Social Deprivation Index (SDI)

Background

Addressing social determinants of health (SDOH) is critical to achieving the Triple Aim of lower costs, improved care, and better population health. It is unclear which social determinants of health best direct clinical and community health interventions and guide adjustments to quality measures and payments. We developed a Social Deprivation Index (SDI) to quantify levels of disadvantage across small areas, evaluate their associations with health outcomes, and address health inequities. This measure of social deprivation, in combination with other indicators, has potential application in identifying areas that need additional health care resources.

The Social Deprivation Index measures was initially developed by Butler et al. (2012) using 2005–2009 American Community Survey (ACS) 5-year estimates (http://www.census.gov/acs/www/) and calculated at the Primary Care Service Areas (PCSA).  This measure was updated 1) with more recent ACS data (5-year estimates from 2008-2012 and from 2011-2015) and 2) using additional areas: counties, census tract, Zip Code Tabulation Areas (ZCTA), and PCSAs.

SDI Defined

SDI is a composite measure of area level deprivation based on seven demographic characteristics collected in the American Community Survey (https://www.census.gov/programs-surveys/acs/) and used to quantify the socio-economic variation in health outcomes.

Methodology

The SDI is a composite measure of seven demographic characteristics collected in the American Community Survey (ACS): percent living in poverty, percent with less than 12 years of education, percent single parent household, percent living in rented housing unit, percent living in overcrowded housing unit, percent of households without a car, and percent non-employed adults under 65 years of age.

The SDI measure was calculated at four geographic areas: county, census tract, aggregated Zip Code Tabulation Area (ZCTA), and Primary Care Service Area (PSCA, v 3.1).

  • Counties are an administrative division of a state offering certain local governmental services.
  • Census tracts are semi-permanent county subdivisions.
  • ZCTAs are generalized U.S. Postal Service Zip Codes.
  • PCSAs are small areas of aggregated census tracts and were created by Dartmouth University for the Health Resources and Service Administration. PCSAs represent travel patterns of Medicare patients to primary care services. To construct the PCSA-level SDI, all the ACS population measures were first extracted at the census tract level and then, summarized at the PCSA level.

The SDI measures for the county, census tract, and ZCTA levels were developed directly from ACS population measures.

Based on similar international and national indices, we started with a larger list of 14 candidate measures available in the ACS.  We converted each of these measures into centiles to create a common scale for easy interpretation of results.

We used factor analysis methods to create the Social Deprivation Index. Factor analysis is a statistical technique used to investigate the relationship between a group of observed variables and an unobserved (or “latent”) variable underlying a concept. It allows exploration of the association among measures through reducing a large number of related variables into the underlying latent factors.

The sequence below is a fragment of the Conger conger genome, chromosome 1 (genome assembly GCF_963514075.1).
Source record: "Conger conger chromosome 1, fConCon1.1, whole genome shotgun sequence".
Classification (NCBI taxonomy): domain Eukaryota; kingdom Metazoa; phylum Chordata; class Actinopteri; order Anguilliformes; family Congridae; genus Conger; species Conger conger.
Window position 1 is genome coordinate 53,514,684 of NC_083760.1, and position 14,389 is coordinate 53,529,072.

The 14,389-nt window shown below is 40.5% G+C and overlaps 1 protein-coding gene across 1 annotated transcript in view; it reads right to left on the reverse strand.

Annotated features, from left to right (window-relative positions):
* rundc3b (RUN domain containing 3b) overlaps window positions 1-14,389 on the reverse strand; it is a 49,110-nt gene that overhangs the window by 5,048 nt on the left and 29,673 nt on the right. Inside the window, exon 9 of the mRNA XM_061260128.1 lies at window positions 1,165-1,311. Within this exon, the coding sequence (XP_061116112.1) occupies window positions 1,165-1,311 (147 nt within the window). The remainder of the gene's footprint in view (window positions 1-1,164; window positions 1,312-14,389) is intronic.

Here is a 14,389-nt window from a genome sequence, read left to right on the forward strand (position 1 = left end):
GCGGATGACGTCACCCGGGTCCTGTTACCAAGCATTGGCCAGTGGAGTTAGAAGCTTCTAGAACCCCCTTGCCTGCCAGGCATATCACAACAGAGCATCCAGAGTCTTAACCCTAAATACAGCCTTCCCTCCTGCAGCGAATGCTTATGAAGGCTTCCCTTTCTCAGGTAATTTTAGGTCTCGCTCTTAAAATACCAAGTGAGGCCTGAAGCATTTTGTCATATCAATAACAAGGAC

The output from the factor analysis model is a factor loading for each variable. The factor loading represents the strength of correlation between the variables that comprise the factor and the factor itself. The factor loadings can be interpreted as though they are regression coefficients; the higher the factor loading score, the greater the variation that is explained by that variable.

To simplify the model, we restricted it to only include measures with factor loadings greater than 0.60, thus excluding percent black and percent in high-needs age groups.

We constructed a final SDI measure based on weighted factor loading scores for each measure. We examined the difference between models that included either non-employed (those not seeking work) or unemployed (those actively seeking work). The factor loading for the model using non-employed was slightly higher than for the model using unemployed. These initial results were reproduced for each period and for each geography.

Domain

Variable

 

Domain

:

Income

Variable

:

Percent population less than 100% FPL

 

Domain

:

Education

Variable

:

Percent population 25 years or more with less than 12 years of education

 

Domain

:

Employment

Variable

:

Percent Non-employed

 

Domain

:
 

Variable

:

Percent unemployed

 

Domain

:

Housing

Variable

:

Percent population living in renter occupied and crowded housing units

 

Domain

:

Household Characteristics

Variable

:

Percent single-parent households with dependents < 18 years

 

Domain

:

Transportation

Variable

:

Percent population with no car

 

Domain

:

Demographics

Variable

:

Percent population black

 

Domain

:
 

Variable

:

Percent high needs population - under 5 years and, 65 years and over

 

Available Files

References

  1. Butler DC, Petterson S, Phillips RL, Bazemore AW. Measures of Social Deprivation That Predict Health Care Access and Need within a Rational Area of Primary Care Service Delivery. Health Services Research. 2013;48(2 Pt 1):539-559. doi:10.1111/j.1475-6773.2012.01449. https://www.ncbi.nlm.nih.gov/pubmed/22816561(www.ncbi.nlm.nih.gov)
  2. Philips RL, Liaw W, Crampton P. How Other Countries are Using Deprivation Indices. Health Affairs, 2016: 35 (11):1991-1998 http://content.healthaffairs.org/content/35/11/1991.abstract(content.healthaffairs.org)
  3. Liaw W. Krist AH, Tong ST, Sabo R. et al. Living in “Cold Spot” Communities Is Associated with Poor Health and Health Quality. J Am Board Fam Med. 2018; 31:342-350